Preparing for our expedition 2014: In the photograph from left to right are Dean Hinchey and Richard Allison.
''Living in North Africa for short periods has been a fantastic experience. It's been a relationship that has continued each year for the past 22 years over subsequent trips and fossil expeditions, giving me the same feeling of satisfaction.'' Ben Allison
Each year we prepare for expeditions to our favoured points on the North African map, primarily in parts of Morocco. Here meeting and collecting with old friends we never lose the excitement of finding fossils. It's partly the paleontological aspects and being in such an exotic locality. Africa, as once you travel across deserts and mountains in North Africa one feels this could be any part of the greater continent, everything has a scale which diminishes one's importance in the adventurers life, it does seem every trip like a real adventure, even journeys well-traversed, by night (vast tracks of electric light free land), and day is effected by the light which in Africa seems alien to our European eyes.
Whilst preparing for our expedition 2014, the prep begins in England, with maps and old journals, discussions on what we may discover this trip. Then in no time, we are in the heart of Africa and things start to wind down to a pace which has to be met with understanding. Along the routes, we collect news of what new discoveries have been made. We listen and access what interest there is in any long sojourn to distant points and the most economical way to fit all into our schedule, this is normally the way of it. There is always the promise of much and usually the reality of not enough of what we really wish to discover. So we forage and hope and sometimes are rewarded with a unique fossil to bring home.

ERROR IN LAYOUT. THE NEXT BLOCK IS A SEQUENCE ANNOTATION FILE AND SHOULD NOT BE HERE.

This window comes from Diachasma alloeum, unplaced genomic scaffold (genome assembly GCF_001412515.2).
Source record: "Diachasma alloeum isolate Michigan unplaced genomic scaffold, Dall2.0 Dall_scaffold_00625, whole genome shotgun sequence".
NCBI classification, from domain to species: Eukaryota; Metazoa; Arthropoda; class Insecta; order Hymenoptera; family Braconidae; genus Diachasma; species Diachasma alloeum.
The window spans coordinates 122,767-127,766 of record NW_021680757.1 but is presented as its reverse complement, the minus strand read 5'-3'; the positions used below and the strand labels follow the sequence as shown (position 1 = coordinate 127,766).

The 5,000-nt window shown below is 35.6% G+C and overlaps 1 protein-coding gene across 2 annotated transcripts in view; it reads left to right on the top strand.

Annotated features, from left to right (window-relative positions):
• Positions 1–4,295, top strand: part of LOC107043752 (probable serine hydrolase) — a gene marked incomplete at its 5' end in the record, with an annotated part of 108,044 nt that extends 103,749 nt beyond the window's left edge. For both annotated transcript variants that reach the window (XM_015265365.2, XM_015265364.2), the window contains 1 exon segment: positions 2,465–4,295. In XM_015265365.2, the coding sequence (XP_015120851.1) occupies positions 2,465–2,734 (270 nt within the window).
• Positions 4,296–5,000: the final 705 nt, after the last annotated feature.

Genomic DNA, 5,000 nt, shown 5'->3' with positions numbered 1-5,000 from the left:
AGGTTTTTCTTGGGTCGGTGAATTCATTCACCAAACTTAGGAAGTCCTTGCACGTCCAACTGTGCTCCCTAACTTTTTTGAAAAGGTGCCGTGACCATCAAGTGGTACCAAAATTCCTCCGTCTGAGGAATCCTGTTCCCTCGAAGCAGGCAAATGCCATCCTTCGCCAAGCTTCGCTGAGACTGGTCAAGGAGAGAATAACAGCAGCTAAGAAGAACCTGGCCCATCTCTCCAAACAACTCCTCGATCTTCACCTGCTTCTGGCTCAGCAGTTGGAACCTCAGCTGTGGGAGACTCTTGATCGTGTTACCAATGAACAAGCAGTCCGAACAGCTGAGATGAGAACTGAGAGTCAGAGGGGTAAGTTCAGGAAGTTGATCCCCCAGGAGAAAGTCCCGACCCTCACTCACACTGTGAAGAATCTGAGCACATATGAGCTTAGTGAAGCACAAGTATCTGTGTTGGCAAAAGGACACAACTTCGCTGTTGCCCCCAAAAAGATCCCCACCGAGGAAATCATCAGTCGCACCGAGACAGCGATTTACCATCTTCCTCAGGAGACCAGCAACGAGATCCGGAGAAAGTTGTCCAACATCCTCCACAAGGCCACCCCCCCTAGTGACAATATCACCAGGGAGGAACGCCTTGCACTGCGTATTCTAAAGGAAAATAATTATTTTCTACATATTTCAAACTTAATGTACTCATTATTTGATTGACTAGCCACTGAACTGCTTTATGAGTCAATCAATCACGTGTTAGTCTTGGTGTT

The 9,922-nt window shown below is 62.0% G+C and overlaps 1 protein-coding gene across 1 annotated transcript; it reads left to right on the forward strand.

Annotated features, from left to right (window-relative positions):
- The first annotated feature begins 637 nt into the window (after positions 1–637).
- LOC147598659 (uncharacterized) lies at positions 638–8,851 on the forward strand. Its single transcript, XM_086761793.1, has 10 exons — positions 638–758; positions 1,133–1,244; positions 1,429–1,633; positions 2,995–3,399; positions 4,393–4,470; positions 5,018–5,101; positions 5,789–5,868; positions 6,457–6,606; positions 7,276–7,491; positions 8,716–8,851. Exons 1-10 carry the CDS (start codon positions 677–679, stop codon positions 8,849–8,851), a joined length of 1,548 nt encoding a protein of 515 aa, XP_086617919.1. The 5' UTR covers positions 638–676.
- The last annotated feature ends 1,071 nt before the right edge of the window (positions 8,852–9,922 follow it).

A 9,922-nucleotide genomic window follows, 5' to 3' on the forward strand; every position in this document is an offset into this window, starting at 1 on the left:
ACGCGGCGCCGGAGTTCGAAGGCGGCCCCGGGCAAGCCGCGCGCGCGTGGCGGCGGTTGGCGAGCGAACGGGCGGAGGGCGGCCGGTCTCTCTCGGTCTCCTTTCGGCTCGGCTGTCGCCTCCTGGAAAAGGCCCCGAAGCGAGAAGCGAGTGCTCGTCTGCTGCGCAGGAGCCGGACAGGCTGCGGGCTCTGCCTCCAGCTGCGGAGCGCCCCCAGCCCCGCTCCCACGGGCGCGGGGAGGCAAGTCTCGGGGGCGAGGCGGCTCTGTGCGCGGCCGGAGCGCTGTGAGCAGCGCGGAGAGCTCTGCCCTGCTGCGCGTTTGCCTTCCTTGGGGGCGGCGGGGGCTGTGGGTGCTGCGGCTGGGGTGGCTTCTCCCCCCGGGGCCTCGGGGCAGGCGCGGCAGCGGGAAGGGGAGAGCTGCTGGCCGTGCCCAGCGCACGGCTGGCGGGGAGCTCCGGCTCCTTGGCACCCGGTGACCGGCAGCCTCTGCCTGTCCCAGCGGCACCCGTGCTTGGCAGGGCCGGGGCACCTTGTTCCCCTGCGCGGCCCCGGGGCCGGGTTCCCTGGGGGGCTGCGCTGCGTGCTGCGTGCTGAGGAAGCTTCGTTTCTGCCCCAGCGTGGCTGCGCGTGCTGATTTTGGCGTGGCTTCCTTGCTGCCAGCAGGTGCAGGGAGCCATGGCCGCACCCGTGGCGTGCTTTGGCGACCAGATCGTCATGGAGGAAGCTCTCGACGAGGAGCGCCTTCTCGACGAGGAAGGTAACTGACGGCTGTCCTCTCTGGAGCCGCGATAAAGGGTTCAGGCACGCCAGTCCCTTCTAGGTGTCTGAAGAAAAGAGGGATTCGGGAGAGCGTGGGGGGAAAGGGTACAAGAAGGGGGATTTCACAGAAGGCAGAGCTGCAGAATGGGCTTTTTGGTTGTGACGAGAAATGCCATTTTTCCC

Preparing for our expedition 2014 helped everything run smoothly, allowing us to package our finds into custom wooden crates before exporting overseas, mostly ferried by container, however sometimes by air around the world. The packing of fossils in small towns and hauling tonnes of merchandise (rock), is laborious yet we do it with good humour and soon wave goodbye to transports which trundle hundreds of kilometres across the land in the direction of coastal ports or airports for customs clearances and exportation.
At the time it can often feel like the work is complete at this stage. However, the busman's holiday over the real work begins once we land back to reality and cataloguing, working to prepare and process our finds. Then soon enough we wish to be back in that rising swirling heat landscape with grit between our teeth once again!